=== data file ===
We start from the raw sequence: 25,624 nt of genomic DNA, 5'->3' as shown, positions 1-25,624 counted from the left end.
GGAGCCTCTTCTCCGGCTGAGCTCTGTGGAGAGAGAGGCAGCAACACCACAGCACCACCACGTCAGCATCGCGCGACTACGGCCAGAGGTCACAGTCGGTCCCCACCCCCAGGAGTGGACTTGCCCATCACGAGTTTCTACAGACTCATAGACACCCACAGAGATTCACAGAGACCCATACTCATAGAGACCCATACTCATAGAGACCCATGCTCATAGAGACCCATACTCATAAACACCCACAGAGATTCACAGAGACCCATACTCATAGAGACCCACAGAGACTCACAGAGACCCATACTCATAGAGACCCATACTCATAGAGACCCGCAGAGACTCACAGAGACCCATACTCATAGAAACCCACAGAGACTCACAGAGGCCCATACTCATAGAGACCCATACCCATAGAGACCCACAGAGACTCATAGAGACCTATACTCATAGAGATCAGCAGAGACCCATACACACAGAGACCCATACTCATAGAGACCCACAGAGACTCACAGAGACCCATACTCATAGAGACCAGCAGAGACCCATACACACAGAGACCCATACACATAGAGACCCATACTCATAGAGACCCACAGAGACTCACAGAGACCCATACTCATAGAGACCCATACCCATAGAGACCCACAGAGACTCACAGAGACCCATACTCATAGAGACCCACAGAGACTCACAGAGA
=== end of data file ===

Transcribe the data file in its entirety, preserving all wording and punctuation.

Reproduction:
We start from the raw sequence: 25,624 nt of genomic DNA, 5'->3' as shown, positions 1-25,624 counted from the left end.
GGAGCCTCTTCTCCGGCTGAGCTCTGTGGAGAGAGAGGCAGCAACACCACAGCACCACCACGTCAGCATCGCGCGACTACGGCCAGAGGTCACAGTCGGTCCCCACCCCCAGGAGTGGACTTGCCCATCACGAGTTTCTACAGACTCATAGACACCCACAGAGATTCACAGAGACCCATACTCATAGAGACCCATACTCATAGAGACCCATGCTCATAGAGACCCATACTCATAAACACCCACAGAGATTCACAGAGACCCATACTCATAGAGACCCACAGAGACTCACAGAGACCCATACTCATAGAGACCCATACTCATAGAGACCCGCAGAGACTCACAGAGACCCATACTCATAGAAACCCACAGAGACTCACAGAGGCCCATACTCATAGAGACCCATACCCATAGAGACCCACAGAGACTCATAGAGACCTATACTCATAGAGATCAGCAGAGACCCATACACACAGAGACCCATACTCATAGAGACCCACAGAGACTCACAGAGACCCATACTCATAGAGACCAGCAGAGACCCATACACACAGAGACCCATACACATAGAGACCCATACTCATAGAGACCCACAGAGACTCACAGAGACCCATACTCATAGAGACCCATACCCATAGAGACCCACAGAGACTCACAGAGACCCATACTCATAGAGACCCACAGAGACTCACAGAGA